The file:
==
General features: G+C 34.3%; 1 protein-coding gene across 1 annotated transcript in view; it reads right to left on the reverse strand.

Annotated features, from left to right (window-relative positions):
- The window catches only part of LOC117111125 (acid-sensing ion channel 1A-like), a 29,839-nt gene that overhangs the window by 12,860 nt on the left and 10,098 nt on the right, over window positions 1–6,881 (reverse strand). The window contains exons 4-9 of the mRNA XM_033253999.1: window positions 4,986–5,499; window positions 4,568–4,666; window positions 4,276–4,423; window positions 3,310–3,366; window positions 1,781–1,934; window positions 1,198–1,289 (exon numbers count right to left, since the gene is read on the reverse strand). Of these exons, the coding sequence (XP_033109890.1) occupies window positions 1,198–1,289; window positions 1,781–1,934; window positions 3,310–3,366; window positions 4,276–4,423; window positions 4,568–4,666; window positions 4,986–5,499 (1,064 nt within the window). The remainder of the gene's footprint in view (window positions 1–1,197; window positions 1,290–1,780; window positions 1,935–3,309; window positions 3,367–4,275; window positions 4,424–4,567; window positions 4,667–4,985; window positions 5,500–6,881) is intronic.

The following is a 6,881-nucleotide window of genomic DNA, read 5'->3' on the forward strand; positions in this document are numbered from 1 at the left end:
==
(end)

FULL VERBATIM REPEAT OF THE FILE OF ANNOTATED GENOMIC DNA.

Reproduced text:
General features: G+C 34.3%; 1 protein-coding gene across 1 annotated transcript in view; it reads right to left on the reverse strand.

Annotated features, from left to right (window-relative positions):
- The window catches only part of LOC117111125 (acid-sensing ion channel 1A-like), a 29,839-nt gene that overhangs the window by 12,860 nt on the left and 10,098 nt on the right, over window positions 1–6,881 (reverse strand). The window contains exons 4-9 of the mRNA XM_033253999.1: window positions 4,986–5,499; window positions 4,568–4,666; window positions 4,276–4,423; window positions 3,310–3,366; window positions 1,781–1,934; window positions 1,198–1,289 (exon numbers count right to left, since the gene is read on the reverse strand). Of these exons, the coding sequence (XP_033109890.1) occupies window positions 1,198–1,289; window positions 1,781–1,934; window positions 3,310–3,366; window positions 4,276–4,423; window positions 4,568–4,666; window positions 4,986–5,499 (1,064 nt within the window). The remainder of the gene's footprint in view (window positions 1–1,197; window positions 1,290–1,780; window positions 1,935–3,309; window positions 3,367–4,275; window positions 4,424–4,567; window positions 4,667–4,985; window positions 5,500–6,881) is intronic.

The following is a 6,881-nucleotide window of genomic DNA, read 5'->3' on the forward strand; positions in this document are numbered from 1 at the left end: